21 Wear and Care of Head Protection Fit comfortablyInspection before each useCleaned regularlyUsed only to protect the headSpeaker’s Notes:Head protection should fit comfortably. There are many different types of suspension systems for hard hats. Employees should be trained how to adjust the suspension so it fits properly.Inspect hard hats before every use. Check for cracks or any other signs of damage that could reduce the integrity of the hard hat. Inspect the suspension system for cracks, worn straps, or any other damage. Make sure the suspension system is installed properly in the hard hat and not put on backwards.Clean regularly with soap and water.Use hard hats for their intended purpose—to protect your head. Using hard hats as a seat, step stool, etc., may reduce their integrity so they do not adequately protect your head if you are struck by a falling object.
22 Selecting Foot Protection Steel toesMetatarsal protectionPuncture or slip- resistant solesChemical resistanceWaterproof bootsCold weather foot wearBackground Information:When discussing the selection of foot protection, bring examples of the different types of foot protection that have been selected for each of the hazards identified in your school district’s hazard assessment.If possible, borrow a variety of foot protection from your safety vendor for demonstration and so employees can pick out the foot protection that works best for them.Speaker’s Notes:Steel-toed work boots or shoes will protect against hazards such as falling or rolling objects that might otherwise crush a worker’s toes.The upper part of the foot, the metatarsal, may also require protection from falling or rolling objects. Boots may be purchased with metatarsal protection.Footwear should also have good support to help protect the ankle from rolling objects. Some footwear will have steel in the heel and along the ankle to protect the ankle from being twisted or otherwise damaged.Footwear can also be purchased with puncture-resistant soles for employees exposed to puncture hazards.Workers should wear shoes or boots that have slip-resistant soles when the workplace has wet or slippery floors. Consider the material that is causing the floor to be slippery. Water will require a different type of sole than a surface that is covered with an oily product.Workers exposed to liquid chemicals, acids, or caustics that could splash onto their feet will need appropriate chemical-resistant boots. Check with the boot manufacturer for chemical-resistance information.Workers in wet or muddy conditions should have rain boots made of PVC or rubber to keep their feet dry.Employees who work outside in winter or in refrigerated environments should have footwear with special liners that insulate against the cold.
23 Wear and Care of Foot Protection Should be comfortableInspected before each useNo cracks or holes in chemical or waterproof bootsSoles checked for excessive wearKept cleanSpeaker’s Notes:Just like everyday shoes, work footwear must be comfortable.Inspect your footwear before each use.Chemical-resistant and waterproof footwear should be checked for holes or cracks.Soles, especially slip-resistant or puncture-resistant soles, should be checked daily for excessive wear.Keep your work footwear clean and dry. Spray off mud, dirt, or chemicals after each use to keep the footwear in good condition.In Washington State, the employer is not required to purchase safety footwear if the employee also wears them off of the job; i.e., to and from work, etc.If an employer requires safety footwear and purchases it for the employee the employer can require the employee to leave the footwear at the workplace 100% of the time.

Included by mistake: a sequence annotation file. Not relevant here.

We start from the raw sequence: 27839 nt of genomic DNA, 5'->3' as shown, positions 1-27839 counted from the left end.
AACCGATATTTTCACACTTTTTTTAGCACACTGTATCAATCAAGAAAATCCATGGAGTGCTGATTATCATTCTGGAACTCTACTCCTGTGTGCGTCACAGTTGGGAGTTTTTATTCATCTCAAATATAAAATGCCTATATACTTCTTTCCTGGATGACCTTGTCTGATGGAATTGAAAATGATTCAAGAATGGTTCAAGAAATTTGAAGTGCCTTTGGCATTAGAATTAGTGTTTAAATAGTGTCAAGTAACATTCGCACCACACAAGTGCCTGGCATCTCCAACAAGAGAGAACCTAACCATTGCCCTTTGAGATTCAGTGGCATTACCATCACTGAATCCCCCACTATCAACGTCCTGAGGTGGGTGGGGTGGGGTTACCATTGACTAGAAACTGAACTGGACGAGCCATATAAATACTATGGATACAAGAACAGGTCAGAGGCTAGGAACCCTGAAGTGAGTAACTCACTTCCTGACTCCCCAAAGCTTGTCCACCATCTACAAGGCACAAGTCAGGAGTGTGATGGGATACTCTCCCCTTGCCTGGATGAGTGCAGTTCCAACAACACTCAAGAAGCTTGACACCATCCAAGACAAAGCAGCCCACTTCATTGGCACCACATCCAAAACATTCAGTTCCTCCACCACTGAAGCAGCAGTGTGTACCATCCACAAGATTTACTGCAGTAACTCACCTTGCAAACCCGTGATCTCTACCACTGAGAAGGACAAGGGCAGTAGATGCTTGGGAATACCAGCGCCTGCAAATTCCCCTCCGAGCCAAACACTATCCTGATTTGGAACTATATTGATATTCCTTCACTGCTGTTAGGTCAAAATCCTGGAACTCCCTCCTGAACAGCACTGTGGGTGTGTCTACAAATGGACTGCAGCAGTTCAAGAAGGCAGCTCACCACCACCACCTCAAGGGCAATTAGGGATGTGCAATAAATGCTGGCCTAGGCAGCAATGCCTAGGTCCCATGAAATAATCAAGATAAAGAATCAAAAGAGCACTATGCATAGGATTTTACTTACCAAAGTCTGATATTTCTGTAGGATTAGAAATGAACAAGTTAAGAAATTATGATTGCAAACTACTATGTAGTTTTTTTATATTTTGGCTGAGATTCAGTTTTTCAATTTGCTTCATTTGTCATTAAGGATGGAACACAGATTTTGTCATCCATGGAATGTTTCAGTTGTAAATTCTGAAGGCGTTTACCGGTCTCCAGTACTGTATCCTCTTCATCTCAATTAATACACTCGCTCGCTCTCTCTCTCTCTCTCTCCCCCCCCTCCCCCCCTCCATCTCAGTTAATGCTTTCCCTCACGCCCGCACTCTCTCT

24 Selecting Hand Protection Chemical- resistant glovesKevlar, metal mesh, cut-resistant glovesLeather work glovesExtreme temperature glovesElectrical work glovesBackground Information:Bring examples of the different types of hand protection that have been selected for each of the hazards identified in your school district’s hazard assessment.Borrow a variety of different types of hand protection for demonstration from your safety supplier so employees can pick out the hand protection that works best for them and best meets the requirements of their jobs.Speaker’s Notes:Selecting the appropriate chemical-resistant glove may be difficult because you must ensure that it will protect against the chemical being used. Gloves can be made of rubber, latex, viton, butyl, nitrile, neoprene, or PVC and are graded by the manufacturer for degradation, breakthrough time, and permeation rate. Manufacturers should provide a chemical-resistance chart. Chemical-resistant gloves should also be evaluated for resistance to abrasions, cuts, punctures, and flexibility, and should be the appropriate length. For example, workers dipping hands and arms into chemicals will require long gloves.Employees working with saws, using knives, or handling glass should wear cut or puncture-resistant gloves. When working with sharp blades, steel mesh gloves are effective. Some gloves have steel wires, staples, or small plates woven into the material. Materials such as Kevlar provide good cut resistance. Cut-resistant sleeves are also available to protect arms and shoulders.The most common gloves used to protect hands from cuts and scrapes are typically made of leather or canvas and can also be coated with materials that improve grip.Employees potentially exposed to burns should wear gloves made of terry cloth, leather, or pigskin. Welders may also need sleeves or other clothing to protect from burns. Employees working with ovens or other hot equipment need thermal mittens designed to protect against the maximum temperatures they will be exposed to. Workers in foundries or steel mills need aluminized gloves.Workers exposed to cold conditions need gloves with liners. Consider other features such as grip or cut resistance.Electricians need lineman’s gloves designed for different levels of voltage. High-voltage gloves are black rubber with a red interior so any cuts or damage to the outside layer can be easily seen. Liners are also worn under the gloves to absorb perspiration.